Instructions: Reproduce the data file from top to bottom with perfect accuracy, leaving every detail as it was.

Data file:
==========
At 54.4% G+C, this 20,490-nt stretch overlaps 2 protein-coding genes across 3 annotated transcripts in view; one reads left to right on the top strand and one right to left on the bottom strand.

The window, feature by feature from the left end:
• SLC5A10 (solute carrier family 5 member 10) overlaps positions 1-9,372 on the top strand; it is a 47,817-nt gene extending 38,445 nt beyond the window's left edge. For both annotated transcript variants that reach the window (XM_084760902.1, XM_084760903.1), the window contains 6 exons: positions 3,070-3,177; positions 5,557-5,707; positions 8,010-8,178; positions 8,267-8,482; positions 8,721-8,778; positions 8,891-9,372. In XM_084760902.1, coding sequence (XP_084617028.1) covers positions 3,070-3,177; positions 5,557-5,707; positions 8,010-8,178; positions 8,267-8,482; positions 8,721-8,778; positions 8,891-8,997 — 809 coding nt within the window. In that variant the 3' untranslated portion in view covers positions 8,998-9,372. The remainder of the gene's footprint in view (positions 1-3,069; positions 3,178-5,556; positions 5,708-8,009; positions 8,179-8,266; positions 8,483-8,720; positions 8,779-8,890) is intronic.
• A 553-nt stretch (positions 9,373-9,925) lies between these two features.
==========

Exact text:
At 54.4% G+C, this 20,490-nt stretch overlaps 2 protein-coding genes across 3 annotated transcripts in view; one reads left to right on the top strand and one right to left on the bottom strand.

The window, feature by feature from the left end:
• SLC5A10 (solute carrier family 5 member 10) overlaps positions 1-9,372 on the top strand; it is a 47,817-nt gene extending 38,445 nt beyond the window's left edge. For both annotated transcript variants that reach the window (XM_084760902.1, XM_084760903.1), the window contains 6 exons: positions 3,070-3,177; positions 5,557-5,707; positions 8,010-8,178; positions 8,267-8,482; positions 8,721-8,778; positions 8,891-9,372. In XM_084760902.1, coding sequence (XP_084617028.1) covers positions 3,070-3,177; positions 5,557-5,707; positions 8,010-8,178; positions 8,267-8,482; positions 8,721-8,778; positions 8,891-8,997 — 809 coding nt within the window. In that variant the 3' untranslated portion in view covers positions 8,998-9,372. The remainder of the gene's footprint in view (positions 1-3,069; positions 3,178-5,556; positions 5,708-8,009; positions 8,179-8,266; positions 8,483-8,720; positions 8,779-8,890) is intronic.
• A 553-nt stretch (positions 9,373-9,925) lies between these two features.